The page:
DAVID BOWIE LANDS A LOFT
David Bowie and his wife, supermodel-actress Iman, are moving into their golden years-Major Tom turned 51 last month, after all. And to celebrate, they’ve bought themselves a 5,000-square-foot loft at 704 Broadway, near East Fourth Street. The loft was on the market for $1.7 million, and the couple were said to have paid about $1.5 million.
It’s a bargain for the Man Who Fell to Earth, who last year crash-landed in a big pile of cash. Mr. Bowie sold $55 million worth of bonds in 1997, based on the guaranteed continued sales of 25 pre-1990 albums like Space Oddity and The Rise and Fall of Ziggy Stardust and the Spiders From Mars (the Prudential Insurance Company of America gobbled them all up; get a piece of the rock, indeed). You guessed it: He’s Britain’s wealthiest rock star, worth $919 million, according to Business Age magazine.
The loft is on the ninth floor, just below the penthouse, which includes a rooftop swimming pool. The reasonably sunny pad is smack-dab in New York University territory-near Nobody Beats the Wiz and the Antique Boutique. Not exactly the city’s most chic neighborhood. But Mr. Bowie is still just young enough to be a Grammy nominee: This year, he’s up for best alternative album for his mimicking the current drum-and-bass sound on the Earthling album. His new neighbors and their trust-fund, techno-gleaming life styles could help him keep it alternative. Mr. Bowie’s representative had no comment at press time.
320 Central Park West (Ardsley)
One-bed, one-bath, 950-square-foot prewar co-op.
Asking: $342,500. Selling: $338,000.
Maintenance: $911; 33 percent tax-deductible.
Time on the market: 10 weeks.
OLD-TIMER FAST-FORWARDS TO TIMES SQUARE CONDO FROM THE WAY WE WERE Barbra Streisand hangs her special mirror, the one that has two faces, in this Emery Roth-designed 1931 co-op. Roth, of course, designed the Beresford and the San Remo apartment buildings as well, Art Deco contemporaries of the Ardsley, all on Central Park West. Ms. Streisand’s building is known more for the facade’s vaguely Mayan terrazzo implants than its celebrity content (maybe because it’s a little farther north, near 92nd Street). The seller of this apartment remembers well when Roth was stacking up this Art Deco magnificence: He was 25 when it opened. At 92, after living in this one-bedroom apartment for many years and sitting on the co-op board up until a year or so ago, he decided it was time to move. The apartment is on one of the building’s top floors, where it is set back, allowing for a terrace. It’s on the wrong end of the building to see the park, though; it looks south over the Upper West Side. When the seller was but a sprightly 84, he renovated the apartment, putting in new etched-glass doors and burnishing the prewar details so all it requires is a paint job. He’s moving over to where the action is-Times Square-into a new condo at West 43rd Street and Ninth Avenue. The buyer is a single woman. Meanwhile, the seller will always have the “Memories.” Broker: Bellmarc Realty (Fern Budow); Halstead Property Company (Camilla Cassels-Smith).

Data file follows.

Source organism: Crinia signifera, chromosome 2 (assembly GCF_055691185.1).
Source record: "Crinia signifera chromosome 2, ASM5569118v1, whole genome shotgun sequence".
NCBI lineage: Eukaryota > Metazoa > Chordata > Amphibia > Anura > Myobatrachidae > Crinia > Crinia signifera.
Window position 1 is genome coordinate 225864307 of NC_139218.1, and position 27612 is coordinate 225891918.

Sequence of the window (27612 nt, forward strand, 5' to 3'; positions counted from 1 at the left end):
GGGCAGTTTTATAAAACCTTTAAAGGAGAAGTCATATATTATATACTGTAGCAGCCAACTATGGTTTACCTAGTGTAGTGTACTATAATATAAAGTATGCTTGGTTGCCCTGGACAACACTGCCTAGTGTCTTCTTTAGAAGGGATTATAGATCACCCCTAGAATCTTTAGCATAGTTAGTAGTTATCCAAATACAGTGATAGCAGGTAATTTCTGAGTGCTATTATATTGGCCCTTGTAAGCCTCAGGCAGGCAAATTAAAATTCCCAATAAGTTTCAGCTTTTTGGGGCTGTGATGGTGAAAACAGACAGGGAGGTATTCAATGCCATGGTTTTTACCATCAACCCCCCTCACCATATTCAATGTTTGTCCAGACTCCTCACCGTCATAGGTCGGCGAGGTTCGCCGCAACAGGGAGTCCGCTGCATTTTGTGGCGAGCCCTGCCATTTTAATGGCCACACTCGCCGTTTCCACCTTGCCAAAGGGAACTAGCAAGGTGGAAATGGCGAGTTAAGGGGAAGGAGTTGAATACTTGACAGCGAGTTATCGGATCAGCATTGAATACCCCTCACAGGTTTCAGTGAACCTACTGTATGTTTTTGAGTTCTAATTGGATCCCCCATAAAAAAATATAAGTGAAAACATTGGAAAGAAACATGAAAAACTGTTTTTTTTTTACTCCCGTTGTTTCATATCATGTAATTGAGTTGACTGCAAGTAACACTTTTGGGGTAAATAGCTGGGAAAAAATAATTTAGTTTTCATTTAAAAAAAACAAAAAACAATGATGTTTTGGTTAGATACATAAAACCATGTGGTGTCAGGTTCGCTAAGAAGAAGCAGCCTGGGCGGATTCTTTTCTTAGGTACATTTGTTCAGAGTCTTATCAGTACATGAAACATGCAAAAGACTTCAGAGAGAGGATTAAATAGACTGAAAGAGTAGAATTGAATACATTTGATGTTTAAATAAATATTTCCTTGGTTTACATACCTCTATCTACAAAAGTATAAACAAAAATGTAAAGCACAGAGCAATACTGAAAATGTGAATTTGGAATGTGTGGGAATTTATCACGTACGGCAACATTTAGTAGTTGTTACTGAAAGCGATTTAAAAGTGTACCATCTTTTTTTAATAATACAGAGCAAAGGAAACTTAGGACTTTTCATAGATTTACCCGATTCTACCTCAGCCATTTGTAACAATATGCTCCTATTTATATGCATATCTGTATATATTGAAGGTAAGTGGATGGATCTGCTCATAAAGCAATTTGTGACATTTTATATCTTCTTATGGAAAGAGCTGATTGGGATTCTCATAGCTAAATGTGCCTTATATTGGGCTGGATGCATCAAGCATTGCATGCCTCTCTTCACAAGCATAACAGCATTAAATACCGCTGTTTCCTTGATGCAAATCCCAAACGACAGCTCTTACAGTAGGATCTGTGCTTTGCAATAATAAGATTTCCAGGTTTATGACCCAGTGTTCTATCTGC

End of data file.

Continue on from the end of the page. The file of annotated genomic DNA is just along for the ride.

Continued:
120 East 71st Street
Five-bed, six-bath, 4,320-square-foot prewar town house.
Asking: $2.5 million. Selling: $2.25 million.
Time on the market: three months.
FINANCIERS HEDGE ON SWINGERS’ STREET During his swingin’ bachelor days as a partner at Drexel Burnham Lambert Inc., financier Leon Black lived on two floors of this five-floor brick town house, located across the street from the satiny lair of international right-wing gossip columnist Taki Theodoracopulos, left. But Mr. Black was only renting; his landlords had bought the house in 1975, renovated it and cut it into three apartments (two duplexes and a one-bedroom apartment on the top floor). They lived in the lower duplex, below Mr. Black, but later moved into Mr. Black’s apartment. Lately, though, they had been using it only part-time while they built a house in Florida. The buyers are a family-Dad has a good job on Wall Street. (You know, today’s shiny and healthy new Wall Street, the one that’s not at all sleazy, like the 1980’s Wall Street that Drexel Burnham symbolized.) With their family expanding-though not as fast as their portfolios-it was time to get out of that Fifth Avenue co-op and into something more comfortable. They’re moving into the owner’s old duplex on floors three and four-which is configured for two bedrooms, three bathrooms, a dining room, living room and 20-foot-deep terrace-and plan to annex the skylight-fitted fifth-floor unit, too. And they’ll rent out the bottom duplex (maybe as a hedge against all that unpleasantness over in Asia). Broker: Leslie J. Garfield & Company (Jed Garfield); Christopher J. Infante International Real Estate (Christopher J. Infante).